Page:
It has been several months since I last wrote about Moderna (NASDAQ:MRNA), so I was delighted to read the company’s Sep. 22 press release that the Canadian government has committed to buying 20 million doses of Moderna’s Covid-19 vaccine, mRNA-1273, with an option to purchase an additional 36 million doses.
As a Canadian, I like to think my government is treating the novel coronavirus seriously. I’m not sure Americans can say the same. That said, in parts of Canada, the cases are rising rapidly, a sign that we all must double down on the preventive measures that reduce one’s chances of getting infected: wearing masks, social distancing, and washing your hands.
Looking Back at MRNA Stock in May
When I last wrote about Moderna in May, there was talk Moderna could have its vaccine ready to go by July. In hindsight, we know this was wildly optimistic. However, it’s made a lot of progress in the four months since.
On Sep. 17, Moderna said at its Research & Development Day that it had enrolled 25,296 of the 30,000 people it is targeting for its Phase III clinical trial. Each participant gets the first shot on their first day of the trial and a second booster shot 28 days later. To date, 10,025 participants have received both shots, so the end game is getting near.
In a statement, Moderna CEO Stephane Bancel said “The pipeline has matured with our Covid-19 vaccine in a Phase III study and four candidates in Phase II studies. We are actively preparing for a potential commercial launch of mRNA-1273, our Covid-19 vaccine, and we continue to expand the breadth of Moderna’s platform.”
From where I sit, it seems almost a certainty that Moderna’s candidate could be the vaccine I eventually receive some time in 2021. It’s said to come from Lonza (OTCMKTS:LZAGY), its manufacturing partner in Europe, with fill-finish services provided by ROVI, which is based in Spain.
In my article, I felt Moderna’s share price had come a long way in 2020 — on May 7, it was up 172% year to date — and that the next leg up would be much more challenging. Indeed, it has been — gaining 29% over four months.
Don’t get me wrong; I’d take a four-month return of 29% in a heartbeat; it’s just that Moderna was on fire entering the summer, so it seems almost anti-climactic in hindsight.
Where to Now?
In May, it had a market capitalization of just under $19 billion. As I write this, it’s sitting at $27 billion with a price-to-sales ratio of 231. That’s beyond nosebleed.
But when you factor in the fact that it’s on the verge of vaccine success, it’s easy to see why its share price has snuck higher in recent days after falling into the low $50s earlier in September.
InvestorPlace contributor Mark Hake recently labeled Moderna a stock to buy, suggesting that if it delivers on 1 billion doses, the company could generate $35 billion in revenue. If you could flick a switch and make that happen, Moderna’s P/S ratio magically drops to less than one.
I’m sorry, the stampede to buy its stock under such a valuation would likely bring the Nasdaq to a grinding halt. Of course, we live in the real world, so its market cap would be adjusted higher.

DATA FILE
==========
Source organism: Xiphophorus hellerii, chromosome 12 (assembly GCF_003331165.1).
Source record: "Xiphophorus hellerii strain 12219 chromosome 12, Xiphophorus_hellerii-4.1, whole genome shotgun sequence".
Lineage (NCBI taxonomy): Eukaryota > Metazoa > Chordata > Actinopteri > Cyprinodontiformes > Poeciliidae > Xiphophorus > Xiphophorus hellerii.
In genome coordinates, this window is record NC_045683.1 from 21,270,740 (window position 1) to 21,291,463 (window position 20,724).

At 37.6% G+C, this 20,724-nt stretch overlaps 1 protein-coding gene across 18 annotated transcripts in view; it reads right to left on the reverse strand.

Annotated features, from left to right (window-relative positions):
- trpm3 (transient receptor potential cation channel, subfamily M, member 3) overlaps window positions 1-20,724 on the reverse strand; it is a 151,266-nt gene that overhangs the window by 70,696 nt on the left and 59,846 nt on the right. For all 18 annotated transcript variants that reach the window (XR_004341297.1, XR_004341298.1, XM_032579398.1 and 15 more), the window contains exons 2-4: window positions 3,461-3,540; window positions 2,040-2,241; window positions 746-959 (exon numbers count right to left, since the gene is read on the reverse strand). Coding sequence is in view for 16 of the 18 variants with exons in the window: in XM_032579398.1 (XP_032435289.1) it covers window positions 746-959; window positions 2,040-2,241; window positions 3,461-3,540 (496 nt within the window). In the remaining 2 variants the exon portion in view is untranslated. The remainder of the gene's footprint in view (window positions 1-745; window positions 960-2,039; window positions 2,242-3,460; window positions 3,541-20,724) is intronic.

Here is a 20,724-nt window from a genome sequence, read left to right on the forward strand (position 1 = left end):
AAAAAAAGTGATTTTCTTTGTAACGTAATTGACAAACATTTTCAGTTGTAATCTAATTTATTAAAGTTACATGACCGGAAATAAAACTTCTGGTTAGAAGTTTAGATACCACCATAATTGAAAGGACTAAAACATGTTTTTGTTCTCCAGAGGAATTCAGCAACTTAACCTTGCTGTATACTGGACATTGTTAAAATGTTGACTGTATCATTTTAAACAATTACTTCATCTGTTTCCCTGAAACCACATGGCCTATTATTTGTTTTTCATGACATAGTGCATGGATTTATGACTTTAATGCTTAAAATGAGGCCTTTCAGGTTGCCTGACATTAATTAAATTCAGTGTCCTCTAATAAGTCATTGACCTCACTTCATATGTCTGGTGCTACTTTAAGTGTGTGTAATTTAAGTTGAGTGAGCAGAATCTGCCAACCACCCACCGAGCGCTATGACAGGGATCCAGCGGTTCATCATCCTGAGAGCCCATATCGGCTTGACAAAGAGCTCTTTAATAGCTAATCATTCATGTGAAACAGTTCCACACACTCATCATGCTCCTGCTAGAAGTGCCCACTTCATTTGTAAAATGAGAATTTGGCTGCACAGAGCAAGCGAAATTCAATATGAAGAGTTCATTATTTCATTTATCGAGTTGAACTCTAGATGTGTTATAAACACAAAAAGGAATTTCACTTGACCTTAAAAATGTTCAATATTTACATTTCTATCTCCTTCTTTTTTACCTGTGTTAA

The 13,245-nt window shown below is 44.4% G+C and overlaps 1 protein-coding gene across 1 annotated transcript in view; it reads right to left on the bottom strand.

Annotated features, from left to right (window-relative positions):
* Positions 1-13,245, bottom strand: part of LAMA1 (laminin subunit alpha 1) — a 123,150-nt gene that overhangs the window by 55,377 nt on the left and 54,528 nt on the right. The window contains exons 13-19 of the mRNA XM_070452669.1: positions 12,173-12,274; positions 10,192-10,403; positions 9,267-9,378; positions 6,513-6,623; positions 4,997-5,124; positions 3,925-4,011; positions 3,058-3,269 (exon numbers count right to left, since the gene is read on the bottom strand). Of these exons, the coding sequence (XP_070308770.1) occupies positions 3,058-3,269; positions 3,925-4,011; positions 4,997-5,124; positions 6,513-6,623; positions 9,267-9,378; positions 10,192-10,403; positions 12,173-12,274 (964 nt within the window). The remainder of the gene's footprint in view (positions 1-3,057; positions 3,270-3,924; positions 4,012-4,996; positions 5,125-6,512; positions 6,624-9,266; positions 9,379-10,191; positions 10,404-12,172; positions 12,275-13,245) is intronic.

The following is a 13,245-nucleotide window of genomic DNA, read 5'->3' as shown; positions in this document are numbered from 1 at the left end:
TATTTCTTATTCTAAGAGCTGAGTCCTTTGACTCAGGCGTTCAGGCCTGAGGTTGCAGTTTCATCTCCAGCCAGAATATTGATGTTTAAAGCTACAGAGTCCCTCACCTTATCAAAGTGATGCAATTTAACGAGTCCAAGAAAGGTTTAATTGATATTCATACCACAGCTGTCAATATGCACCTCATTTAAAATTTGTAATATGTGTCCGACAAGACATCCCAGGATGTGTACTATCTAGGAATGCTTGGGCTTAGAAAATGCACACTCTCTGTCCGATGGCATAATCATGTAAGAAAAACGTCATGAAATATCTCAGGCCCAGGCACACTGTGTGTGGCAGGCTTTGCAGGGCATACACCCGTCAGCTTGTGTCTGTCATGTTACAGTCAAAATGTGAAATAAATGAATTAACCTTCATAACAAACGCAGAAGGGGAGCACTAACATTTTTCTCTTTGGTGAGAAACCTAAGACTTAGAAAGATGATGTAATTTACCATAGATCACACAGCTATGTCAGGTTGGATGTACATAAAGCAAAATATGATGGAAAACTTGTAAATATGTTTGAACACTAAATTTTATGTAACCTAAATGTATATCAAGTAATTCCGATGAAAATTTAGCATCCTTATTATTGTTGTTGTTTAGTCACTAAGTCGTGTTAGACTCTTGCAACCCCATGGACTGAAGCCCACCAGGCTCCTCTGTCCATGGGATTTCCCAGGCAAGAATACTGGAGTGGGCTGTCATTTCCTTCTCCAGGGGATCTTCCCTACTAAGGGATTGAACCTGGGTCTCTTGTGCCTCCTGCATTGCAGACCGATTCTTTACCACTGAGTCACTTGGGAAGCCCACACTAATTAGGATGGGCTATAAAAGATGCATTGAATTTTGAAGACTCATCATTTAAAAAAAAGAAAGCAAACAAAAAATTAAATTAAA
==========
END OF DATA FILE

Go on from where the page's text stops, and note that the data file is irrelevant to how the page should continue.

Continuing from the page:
Hake goes on to provide a catch to the good news story that is Moderna.
“In effect, all signs look good, but everything depends on producing good results. The FDA says the vaccine needs to demonstrate a minimum of 50% efficacy for approval. This is a baseline to judge how much better than that a vaccine performs,” Hake wrote on Sep. 22. “So, if Moderna’s results are 80% and Pfizer’s are lower than that, watch out. The stock could then take on a second leg upward.”
Aggressive Investors Have No Excuse
Pfizer (NYSE:PFE), for a frame of reference, currently trades at 4.2 times sales. For the sake of comparison, let’s assume that a reasonable P/S ratio for Moderna — based on being greenlighted to provide some if not all of the estimated 1 billion doses — is double Pfizers. At 500 million doses, we’re talking about $17.5 billion in revenue and a market cap of $140 billion, or five times its current worth.
As my colleague states, Moderna’s vaccine efficacy may turn out to be much worse than Pfizer’s, or Johnson & Johnson’s (NYSE:JNJ), or one of the other leading candidates.
If that turns out to be the case, you can bet its valuation won’t be anywhere near $140 billion. That said, barring complete failure, I can still see its share price moving higher.
How much higher is the million-dollar question. In May, I stated that “I could not buy this stock in the high $50s and be able to sleep at night.”
Now, trading in the high $60s, I believe if you’re an aggressive investor (I’m not), I don’t see how you’re not buying at this point in the game. It’s akin to a golfer shooting the round of his life and calling it quits after the 17th hole.
In four months, a lot’s changed for Moderna. All of it is good.
On the date of publication, Will Ashworth did not have (either directly or indirectly) any positions in the securities mentioned in this article.
Will Ashworth has written about investments full-time since 2008. Publications where he’s appeared include InvestorPlace, The Motley Fool Canada, Investopedia, Kiplinger, and several others in both the U.S. and Canada. He particularly enjoys creating model portfolios that stand the test of time. He lives in Halifax, Nova Scotia. At the time of this writing Will Ashworth did not hold a position in any of the aforementioned securities.